When done right, account-based marketing (ABM) will accelerate pipe, increase content ROI, and align sales and marketing through a unified strategy. It’s all fairly easy to accomplish to boot. While there are multiple approaches to tackling ABM strategy, this article will focus on getting started with one-to-one.
One-to-one ABM involves treating individual accounts as “a market of one,” and tailoring content to them. Some examples include personalized websites, landing pages, and unique content pieces based on an account’s specific challenges or objectives. This is only manageable with a select number of accounts, and not your entire prospect or customer base—leading to the first step:
Define Your Target Account List
Creating a target account list is the cornerstone of any ABM initiative. A great way to start is by looking at your current customers. Who are your most valuable, most likely to have the highest spend, or longest lifetime value to date? What things do they have in common that make them your ideal customer?
If you can start by building your ideal customer profile, you’ll soon have a great picture of the types of accounts you should be targeting. Your analysis should factor in demographic and firmographic details such as company size, annual revenue, industry, length of sales cycle, lead score, and overall fit with your product or service’s solution.
It’s also important to leverage your sales team and the data you currently have in your CRM. In a joint effort between sales and marketing, you can start to identify all of the top prospect accounts that exist in your database.
With a clear picture of what your ideal account looks like, you can then leverage artificial intelligence tools like Bombora and LeanData to find similar companies that aren’t even on your radar yet. After all of this work is done, you will have a list of target accounts that meet your ideal customer profile.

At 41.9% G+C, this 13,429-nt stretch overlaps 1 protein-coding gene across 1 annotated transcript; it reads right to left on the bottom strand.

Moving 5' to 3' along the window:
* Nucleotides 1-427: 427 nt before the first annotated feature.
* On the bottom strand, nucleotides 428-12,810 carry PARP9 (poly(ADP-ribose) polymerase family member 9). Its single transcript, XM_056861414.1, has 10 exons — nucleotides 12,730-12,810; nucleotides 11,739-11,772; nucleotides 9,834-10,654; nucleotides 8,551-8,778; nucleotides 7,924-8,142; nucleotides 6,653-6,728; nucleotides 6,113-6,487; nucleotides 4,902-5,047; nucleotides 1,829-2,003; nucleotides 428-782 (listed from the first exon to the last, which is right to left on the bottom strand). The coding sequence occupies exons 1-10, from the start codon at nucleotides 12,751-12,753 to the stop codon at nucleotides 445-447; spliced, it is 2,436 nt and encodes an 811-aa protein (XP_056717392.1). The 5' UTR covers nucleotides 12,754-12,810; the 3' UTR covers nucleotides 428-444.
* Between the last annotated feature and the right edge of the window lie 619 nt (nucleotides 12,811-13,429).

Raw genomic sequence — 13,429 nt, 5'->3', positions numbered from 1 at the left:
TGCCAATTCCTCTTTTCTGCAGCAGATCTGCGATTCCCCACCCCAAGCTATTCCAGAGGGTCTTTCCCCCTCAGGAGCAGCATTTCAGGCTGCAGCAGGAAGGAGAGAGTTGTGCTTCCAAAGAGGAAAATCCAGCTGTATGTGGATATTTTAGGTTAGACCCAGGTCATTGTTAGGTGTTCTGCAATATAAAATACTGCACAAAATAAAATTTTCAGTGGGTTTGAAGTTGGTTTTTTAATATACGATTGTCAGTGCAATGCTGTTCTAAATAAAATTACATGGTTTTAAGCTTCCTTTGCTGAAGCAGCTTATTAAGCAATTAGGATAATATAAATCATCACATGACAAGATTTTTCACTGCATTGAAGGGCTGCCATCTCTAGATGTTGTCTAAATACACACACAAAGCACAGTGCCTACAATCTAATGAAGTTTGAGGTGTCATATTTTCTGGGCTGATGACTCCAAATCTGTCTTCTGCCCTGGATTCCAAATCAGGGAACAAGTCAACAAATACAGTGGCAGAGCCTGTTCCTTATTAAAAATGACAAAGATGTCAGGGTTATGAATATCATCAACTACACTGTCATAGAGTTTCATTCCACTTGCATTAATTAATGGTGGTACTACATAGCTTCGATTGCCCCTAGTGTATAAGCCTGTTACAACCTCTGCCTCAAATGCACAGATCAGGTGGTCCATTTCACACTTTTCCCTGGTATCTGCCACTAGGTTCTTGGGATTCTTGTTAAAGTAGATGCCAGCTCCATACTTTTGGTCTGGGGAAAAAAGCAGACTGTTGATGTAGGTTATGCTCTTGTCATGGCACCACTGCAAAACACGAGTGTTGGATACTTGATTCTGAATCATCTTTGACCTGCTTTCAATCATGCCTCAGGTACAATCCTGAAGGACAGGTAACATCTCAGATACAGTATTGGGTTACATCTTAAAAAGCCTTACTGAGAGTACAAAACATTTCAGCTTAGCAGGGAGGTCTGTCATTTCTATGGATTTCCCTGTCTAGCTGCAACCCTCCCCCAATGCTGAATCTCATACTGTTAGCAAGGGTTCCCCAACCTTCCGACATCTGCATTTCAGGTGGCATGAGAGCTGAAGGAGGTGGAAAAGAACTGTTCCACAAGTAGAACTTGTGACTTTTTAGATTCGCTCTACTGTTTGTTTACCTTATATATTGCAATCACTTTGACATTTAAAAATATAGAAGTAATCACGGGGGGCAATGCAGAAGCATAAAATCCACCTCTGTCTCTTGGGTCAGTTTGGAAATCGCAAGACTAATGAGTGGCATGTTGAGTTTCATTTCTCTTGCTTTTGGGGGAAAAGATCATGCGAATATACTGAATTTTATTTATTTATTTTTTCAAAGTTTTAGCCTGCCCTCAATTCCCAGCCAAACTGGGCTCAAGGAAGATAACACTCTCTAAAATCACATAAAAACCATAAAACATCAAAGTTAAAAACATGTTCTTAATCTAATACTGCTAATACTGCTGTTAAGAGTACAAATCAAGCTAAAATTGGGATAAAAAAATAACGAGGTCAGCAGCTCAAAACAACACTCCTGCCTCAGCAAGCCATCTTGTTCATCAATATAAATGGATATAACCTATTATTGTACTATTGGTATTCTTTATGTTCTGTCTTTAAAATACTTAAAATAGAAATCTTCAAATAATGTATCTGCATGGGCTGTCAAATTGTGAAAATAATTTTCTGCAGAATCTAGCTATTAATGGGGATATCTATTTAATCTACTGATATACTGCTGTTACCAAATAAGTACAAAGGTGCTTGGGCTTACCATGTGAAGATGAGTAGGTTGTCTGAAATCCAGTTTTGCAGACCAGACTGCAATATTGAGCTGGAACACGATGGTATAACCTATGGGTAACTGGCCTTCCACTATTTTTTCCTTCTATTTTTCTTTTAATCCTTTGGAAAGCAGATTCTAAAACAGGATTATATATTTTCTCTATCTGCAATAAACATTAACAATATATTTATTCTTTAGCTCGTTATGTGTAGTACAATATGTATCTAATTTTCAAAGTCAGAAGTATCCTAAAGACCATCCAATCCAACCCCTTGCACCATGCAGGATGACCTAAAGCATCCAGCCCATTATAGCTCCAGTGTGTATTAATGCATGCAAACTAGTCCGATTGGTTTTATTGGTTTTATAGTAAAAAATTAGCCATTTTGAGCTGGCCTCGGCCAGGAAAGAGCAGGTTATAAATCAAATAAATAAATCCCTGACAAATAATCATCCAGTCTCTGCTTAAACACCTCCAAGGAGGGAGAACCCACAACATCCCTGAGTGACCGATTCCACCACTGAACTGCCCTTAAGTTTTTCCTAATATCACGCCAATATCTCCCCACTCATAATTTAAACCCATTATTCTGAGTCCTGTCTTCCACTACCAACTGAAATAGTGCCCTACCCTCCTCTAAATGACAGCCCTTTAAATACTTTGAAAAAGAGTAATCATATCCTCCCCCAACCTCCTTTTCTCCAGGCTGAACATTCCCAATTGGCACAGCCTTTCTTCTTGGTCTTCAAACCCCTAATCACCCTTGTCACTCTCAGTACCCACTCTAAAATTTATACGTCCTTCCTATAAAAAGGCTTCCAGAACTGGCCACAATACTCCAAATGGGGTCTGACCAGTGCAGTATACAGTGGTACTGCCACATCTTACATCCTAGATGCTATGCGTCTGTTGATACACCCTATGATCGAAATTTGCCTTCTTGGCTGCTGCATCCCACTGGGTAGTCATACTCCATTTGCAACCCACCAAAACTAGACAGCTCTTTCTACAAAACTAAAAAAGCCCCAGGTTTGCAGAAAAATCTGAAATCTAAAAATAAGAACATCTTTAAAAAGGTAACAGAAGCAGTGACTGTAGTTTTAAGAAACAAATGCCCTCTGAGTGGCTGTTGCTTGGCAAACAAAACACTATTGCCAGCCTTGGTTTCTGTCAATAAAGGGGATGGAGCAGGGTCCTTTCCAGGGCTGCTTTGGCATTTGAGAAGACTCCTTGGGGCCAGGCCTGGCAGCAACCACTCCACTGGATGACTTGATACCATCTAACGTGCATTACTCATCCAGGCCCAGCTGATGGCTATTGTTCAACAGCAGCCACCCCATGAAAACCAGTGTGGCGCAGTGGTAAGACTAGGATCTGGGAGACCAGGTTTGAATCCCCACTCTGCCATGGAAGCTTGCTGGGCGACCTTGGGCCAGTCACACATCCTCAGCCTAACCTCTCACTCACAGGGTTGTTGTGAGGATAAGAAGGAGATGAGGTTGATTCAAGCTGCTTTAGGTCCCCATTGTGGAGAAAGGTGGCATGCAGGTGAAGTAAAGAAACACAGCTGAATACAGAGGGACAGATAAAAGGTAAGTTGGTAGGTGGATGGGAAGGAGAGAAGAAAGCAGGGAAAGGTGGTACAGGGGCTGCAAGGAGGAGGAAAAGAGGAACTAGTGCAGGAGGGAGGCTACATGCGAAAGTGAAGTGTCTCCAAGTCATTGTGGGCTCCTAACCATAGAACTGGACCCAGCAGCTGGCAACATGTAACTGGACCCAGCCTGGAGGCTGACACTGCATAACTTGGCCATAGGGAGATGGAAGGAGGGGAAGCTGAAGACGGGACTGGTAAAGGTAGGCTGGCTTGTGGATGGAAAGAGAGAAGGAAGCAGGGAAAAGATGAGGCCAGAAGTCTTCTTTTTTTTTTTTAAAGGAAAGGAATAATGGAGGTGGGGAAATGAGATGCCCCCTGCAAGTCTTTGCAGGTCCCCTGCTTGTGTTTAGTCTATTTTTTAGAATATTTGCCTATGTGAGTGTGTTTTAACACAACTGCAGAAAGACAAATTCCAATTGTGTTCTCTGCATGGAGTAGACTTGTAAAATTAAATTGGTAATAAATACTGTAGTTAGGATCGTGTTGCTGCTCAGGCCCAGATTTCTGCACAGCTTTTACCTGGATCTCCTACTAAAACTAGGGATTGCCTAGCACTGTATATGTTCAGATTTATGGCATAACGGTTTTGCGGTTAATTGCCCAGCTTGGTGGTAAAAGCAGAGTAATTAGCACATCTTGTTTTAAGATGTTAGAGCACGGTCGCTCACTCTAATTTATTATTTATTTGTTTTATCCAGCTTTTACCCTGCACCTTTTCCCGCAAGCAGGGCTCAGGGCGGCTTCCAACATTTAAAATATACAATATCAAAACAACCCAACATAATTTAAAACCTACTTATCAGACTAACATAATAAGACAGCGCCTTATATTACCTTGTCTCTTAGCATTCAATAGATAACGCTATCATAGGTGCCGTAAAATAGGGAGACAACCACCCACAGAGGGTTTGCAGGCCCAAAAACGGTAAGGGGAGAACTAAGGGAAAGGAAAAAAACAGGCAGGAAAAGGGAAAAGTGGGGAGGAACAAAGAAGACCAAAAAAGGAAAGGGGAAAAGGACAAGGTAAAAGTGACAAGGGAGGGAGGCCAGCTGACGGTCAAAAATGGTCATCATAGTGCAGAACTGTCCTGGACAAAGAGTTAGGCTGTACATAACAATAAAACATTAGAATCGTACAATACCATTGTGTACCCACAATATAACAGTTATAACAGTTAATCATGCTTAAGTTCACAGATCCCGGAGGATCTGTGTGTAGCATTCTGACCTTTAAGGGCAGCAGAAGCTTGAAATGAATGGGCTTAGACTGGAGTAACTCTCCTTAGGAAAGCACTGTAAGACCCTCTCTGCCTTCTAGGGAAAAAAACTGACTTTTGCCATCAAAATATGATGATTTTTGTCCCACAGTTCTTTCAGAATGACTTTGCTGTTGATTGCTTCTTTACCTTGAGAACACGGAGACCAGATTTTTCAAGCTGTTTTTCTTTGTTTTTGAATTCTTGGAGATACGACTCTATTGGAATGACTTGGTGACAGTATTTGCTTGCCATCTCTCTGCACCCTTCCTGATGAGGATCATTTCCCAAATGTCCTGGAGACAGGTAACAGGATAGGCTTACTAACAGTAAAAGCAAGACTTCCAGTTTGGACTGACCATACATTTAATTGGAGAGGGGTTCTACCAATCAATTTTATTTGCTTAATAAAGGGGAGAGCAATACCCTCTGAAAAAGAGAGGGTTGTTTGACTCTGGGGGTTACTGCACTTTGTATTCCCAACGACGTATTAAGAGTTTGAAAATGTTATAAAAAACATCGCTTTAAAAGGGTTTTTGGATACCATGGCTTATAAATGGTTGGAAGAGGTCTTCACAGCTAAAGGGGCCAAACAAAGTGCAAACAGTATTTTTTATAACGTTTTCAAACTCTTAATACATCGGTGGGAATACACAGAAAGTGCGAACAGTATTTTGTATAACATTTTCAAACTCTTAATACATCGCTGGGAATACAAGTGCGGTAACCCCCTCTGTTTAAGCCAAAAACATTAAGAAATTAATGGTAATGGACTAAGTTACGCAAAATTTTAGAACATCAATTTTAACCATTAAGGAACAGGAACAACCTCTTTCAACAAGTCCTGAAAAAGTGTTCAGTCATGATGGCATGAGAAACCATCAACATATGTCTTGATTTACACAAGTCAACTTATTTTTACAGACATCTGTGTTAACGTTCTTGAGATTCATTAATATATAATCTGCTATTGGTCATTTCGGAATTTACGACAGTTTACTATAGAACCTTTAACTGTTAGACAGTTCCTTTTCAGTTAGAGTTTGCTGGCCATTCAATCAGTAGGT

Sales and Marketing Alignment
This was alluded to in the first point—sales and marketing need to be aligned, well, always, but especially for a successful ABM program. Marketing should be working with sales to have a unified understanding of your accounts. Robert Lesser of the LAX Boutique says, “The goal of working with the sales team is to understand from their perspective where there is buyer friction, and more importantly, how can the organization get ahead of that friction.” This is possible by comparing a typical sales journey with the buyer journey.
Another key step to aligning sales and marketing is to assign the accounts to their respective account executives right at the beginning. This gives both the marketer and salesperson equal accountability on understanding and nurturing their accounts.
Broaden Your Approach
While direct mail campaigns, digital ads, events, and outreach can all be considered ABM, it’s important to not settle with only one. Broadening your approach involves a combination of all typical ABM tactics.
There are two critical things to consider when taking a more multifaceted ABM approach:
Is the message unified, and where am I directing them?
It’s important to ensure all of your collateral, from digital ad to mailer, is consistent—including the end destination. This is important to emphasize, as a critical misstep is not having a cohesive content experience that ties all of your ABM efforts together. A key example being a dedicated Uberflip stream of content, of course:
Once you’ve comfortably kicked off your on-to-one ABM strategy with your first campaign, you should always measure results, reiterate, and adjust. Seeing how ABM is a personalized approach to marketing, success may be different for each customer and audience.